Because God the Father has decreed that He will not execute His judgments on mankind personally (cf. John 5:22), 10 John hears “a strong angel proclaiming with a loud voice, ‘Who is worthy to open the scroll and to loose its seals?’” (Revelation 5:2). This is the second of twenty-one times “loud voice” occurs in Revelation (cf. 1:10; 5:2, 12; 6:10; 7:2, 10; 8:13; 10:3; 11:12, 15; 12:10; 14:2, 7, 9, 15; 16:1, 17; 18:2; 19:1, 17; 21:3). His “loud voice” manifested his authority and the importance of what he said. 11 “The Greek word rendered ‘scroll’ is biblion, from which is derived the word ‘Bible.’” 12

One with sufficient authority and worthiness was necessary to “open the scroll and to loose” or break “its seals,” to unleash the judgments on the world that it contained. Next John writes, “And no one in heaven or on the earth or under the earth was able to open the scroll, or to look at it.” (Revelation 5:3). After searching every level of the universe, no created being “in heaven or on the earth or under the earth” in Hades possessed the authority or ability to “open” or even “look at” the scroll.

“In fact, no one is worthy even to look at the Lord’s plan for worldwide judgment, much less administer it, prompting John to weep.” 13 “So I wept much, because no one was found worthy to open and read the scroll, or to look at it.” (Revelation 5:4). John “wept much because no one was found” who was qualified to “open the scroll” and execute God’s wrath and bring His enemies into submission to Him.

“John knew that if no one had been found worthy, the hopeless condition of the present world would continue indefinitely. The suffering, pain, sickness, and death that characterize everyday life would never come to an end! Yet John’s weeping may have had another dimension. For over sixty years he had placed all his hope in Jesus Christ to turn the world right side up. If heaven’s search for a worthy heir failed, so would his confidence in Jesus Christ.”  14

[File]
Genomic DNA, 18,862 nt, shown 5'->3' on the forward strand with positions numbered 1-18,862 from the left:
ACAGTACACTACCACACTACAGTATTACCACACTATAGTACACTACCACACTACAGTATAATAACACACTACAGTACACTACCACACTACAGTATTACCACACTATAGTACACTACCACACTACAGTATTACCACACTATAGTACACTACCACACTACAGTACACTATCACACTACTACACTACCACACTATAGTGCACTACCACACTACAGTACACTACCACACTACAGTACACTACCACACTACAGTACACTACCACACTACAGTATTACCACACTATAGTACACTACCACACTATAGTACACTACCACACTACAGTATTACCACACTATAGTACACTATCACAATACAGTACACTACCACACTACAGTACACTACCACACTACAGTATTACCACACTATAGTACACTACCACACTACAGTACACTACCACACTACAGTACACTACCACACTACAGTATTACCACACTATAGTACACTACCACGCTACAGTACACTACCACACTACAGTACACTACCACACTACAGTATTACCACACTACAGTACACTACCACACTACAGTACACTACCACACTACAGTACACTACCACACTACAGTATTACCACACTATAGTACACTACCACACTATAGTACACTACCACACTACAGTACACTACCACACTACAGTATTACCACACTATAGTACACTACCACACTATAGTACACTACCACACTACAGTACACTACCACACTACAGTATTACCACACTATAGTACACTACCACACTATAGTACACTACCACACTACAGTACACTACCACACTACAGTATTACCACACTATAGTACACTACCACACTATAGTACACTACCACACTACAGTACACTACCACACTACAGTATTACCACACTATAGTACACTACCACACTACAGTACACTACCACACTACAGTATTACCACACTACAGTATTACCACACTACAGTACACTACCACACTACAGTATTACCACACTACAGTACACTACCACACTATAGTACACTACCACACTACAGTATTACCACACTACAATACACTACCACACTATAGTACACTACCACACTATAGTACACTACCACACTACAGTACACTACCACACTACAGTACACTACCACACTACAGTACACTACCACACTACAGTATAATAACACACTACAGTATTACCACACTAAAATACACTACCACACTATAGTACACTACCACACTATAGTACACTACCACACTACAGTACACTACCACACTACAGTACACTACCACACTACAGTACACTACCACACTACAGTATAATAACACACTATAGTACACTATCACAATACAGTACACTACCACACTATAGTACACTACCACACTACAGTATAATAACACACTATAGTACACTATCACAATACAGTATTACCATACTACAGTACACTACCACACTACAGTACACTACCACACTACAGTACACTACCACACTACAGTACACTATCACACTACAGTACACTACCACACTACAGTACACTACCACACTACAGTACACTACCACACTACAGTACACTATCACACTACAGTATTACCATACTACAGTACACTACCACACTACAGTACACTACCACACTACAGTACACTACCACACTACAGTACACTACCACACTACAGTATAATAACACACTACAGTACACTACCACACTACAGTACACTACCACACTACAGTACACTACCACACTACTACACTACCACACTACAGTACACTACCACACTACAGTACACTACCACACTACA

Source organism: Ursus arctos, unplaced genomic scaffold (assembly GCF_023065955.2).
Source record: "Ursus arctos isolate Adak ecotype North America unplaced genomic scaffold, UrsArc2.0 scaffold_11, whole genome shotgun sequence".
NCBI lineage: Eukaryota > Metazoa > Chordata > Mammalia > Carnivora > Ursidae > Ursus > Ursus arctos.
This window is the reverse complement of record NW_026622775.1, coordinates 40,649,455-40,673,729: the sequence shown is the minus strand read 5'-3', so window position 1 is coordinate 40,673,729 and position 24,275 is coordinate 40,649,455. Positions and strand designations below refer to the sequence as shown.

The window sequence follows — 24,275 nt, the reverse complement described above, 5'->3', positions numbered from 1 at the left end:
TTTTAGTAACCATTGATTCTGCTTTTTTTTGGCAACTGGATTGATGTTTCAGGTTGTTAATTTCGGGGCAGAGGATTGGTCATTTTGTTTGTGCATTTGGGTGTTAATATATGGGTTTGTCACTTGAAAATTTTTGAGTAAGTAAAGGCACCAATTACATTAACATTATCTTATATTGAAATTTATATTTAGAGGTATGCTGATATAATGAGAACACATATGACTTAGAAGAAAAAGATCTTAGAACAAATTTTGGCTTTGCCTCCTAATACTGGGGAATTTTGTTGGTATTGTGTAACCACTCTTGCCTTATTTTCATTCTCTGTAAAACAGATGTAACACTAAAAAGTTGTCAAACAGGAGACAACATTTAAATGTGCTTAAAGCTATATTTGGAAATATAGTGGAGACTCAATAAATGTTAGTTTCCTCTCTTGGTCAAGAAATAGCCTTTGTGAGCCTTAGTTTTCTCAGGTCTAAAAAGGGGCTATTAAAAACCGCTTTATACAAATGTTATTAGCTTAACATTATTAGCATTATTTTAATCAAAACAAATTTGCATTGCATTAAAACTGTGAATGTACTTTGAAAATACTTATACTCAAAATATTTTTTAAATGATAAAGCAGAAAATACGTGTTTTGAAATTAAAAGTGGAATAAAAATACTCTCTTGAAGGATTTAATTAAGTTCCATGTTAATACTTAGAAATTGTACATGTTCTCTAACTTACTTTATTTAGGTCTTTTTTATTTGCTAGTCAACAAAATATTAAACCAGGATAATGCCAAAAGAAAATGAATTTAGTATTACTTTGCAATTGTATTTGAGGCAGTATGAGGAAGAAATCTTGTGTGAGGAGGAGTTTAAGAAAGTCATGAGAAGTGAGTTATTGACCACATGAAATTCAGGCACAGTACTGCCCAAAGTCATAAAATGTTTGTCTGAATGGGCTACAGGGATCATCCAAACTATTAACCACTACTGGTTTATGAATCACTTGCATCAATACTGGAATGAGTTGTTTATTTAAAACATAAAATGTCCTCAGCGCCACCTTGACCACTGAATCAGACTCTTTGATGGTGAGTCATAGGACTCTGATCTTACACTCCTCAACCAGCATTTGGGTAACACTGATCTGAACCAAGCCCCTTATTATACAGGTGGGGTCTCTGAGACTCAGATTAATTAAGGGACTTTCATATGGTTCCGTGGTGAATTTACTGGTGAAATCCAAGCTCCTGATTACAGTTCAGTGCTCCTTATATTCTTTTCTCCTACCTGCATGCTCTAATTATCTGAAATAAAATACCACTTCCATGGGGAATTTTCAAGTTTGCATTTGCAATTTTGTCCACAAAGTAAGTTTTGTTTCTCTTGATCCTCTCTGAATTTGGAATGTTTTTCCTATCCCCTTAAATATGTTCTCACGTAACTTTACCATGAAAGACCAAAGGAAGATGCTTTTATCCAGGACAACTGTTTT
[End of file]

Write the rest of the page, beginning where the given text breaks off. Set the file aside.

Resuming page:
Spiritually minded people long for that future day when the evil cosmos will be subjugated, and God will be obeyed. Because no one is found worthy to execute God’s wrath and bring this subjugation about, John is extremely grieved.” 15

How deeply grieved are we to see the postponement of God’s wrath upon the earth which will bring all His enemies into subjection to Him? Does our heart yearn to see God’s righteousness bring to justice those who have rebelled against Him and caused much suffering and pain to His servants? For centuries, believers have prayed for God’s kingdom to come on earth (Matthew 6:10) only to be disappointed. Perhaps our generation will be the one to see this come to pass.

John’s grief was probably lifted when he writes, “But one of the elders said to me, ‘Do not weep. Behold, the Lion of the tribe of Judah, the Root of David, has prevailed to open the scroll and to loose its seven seals.’” (Revelation 5:5). One of the twenty-four “elders” representing the church in God’s throne room in heaven, told John not to weep because Jesus, “the Lion of the tribe of Judah, the Root of David has prevailed to open the scroll and its seven seals” to execute God’s wrath on the earth. The “Lion . . . of Judah” (Genesis 49:9) and the “Root” or Offspring “of David” (Isaiah 11:1, 10; Jeremiah 23:5; 33:15; Matthew 22:42-43; Romans 15:12) are both titles of the Messiah-God, Who would fulfill the Old Testament promises of salvation and rule. This is the only place in the New Testament where they occur together, however. As God’s ultimate Anointed One, Jesus alone possessed the authority and qualifications necessary for this task. 16

The word “prevailed” is the Greek word enikēsen and is from the same word used in Revelation 2 and 3 to describe the victorious believers who earn the title of “overcomer” and thereby reign eternally with Christ (cf. Revelation 2:25-27; 3:21). The implication is that Christ was completely and perfectly faithful to God in His role as Messiah. He is the ultimate Overcomer, and therefore only He has earned the right “to open the scroll and to loose its seven seals” as the Executor of God’s judgments. 17

This scene reflects the fact that sinful people, even when they are redeemed, fall short of the qualifications necessary for one who could judge the earth. But Christ, by virtue of His full divinity, sinless humanity, and atoning death, is qualified. God the Father has granted judging authority to the Son (see John 5:22, 27). Jesus died to redeem humanity at His first coming. He will judge in order to redeem the entire creation at His second.” 18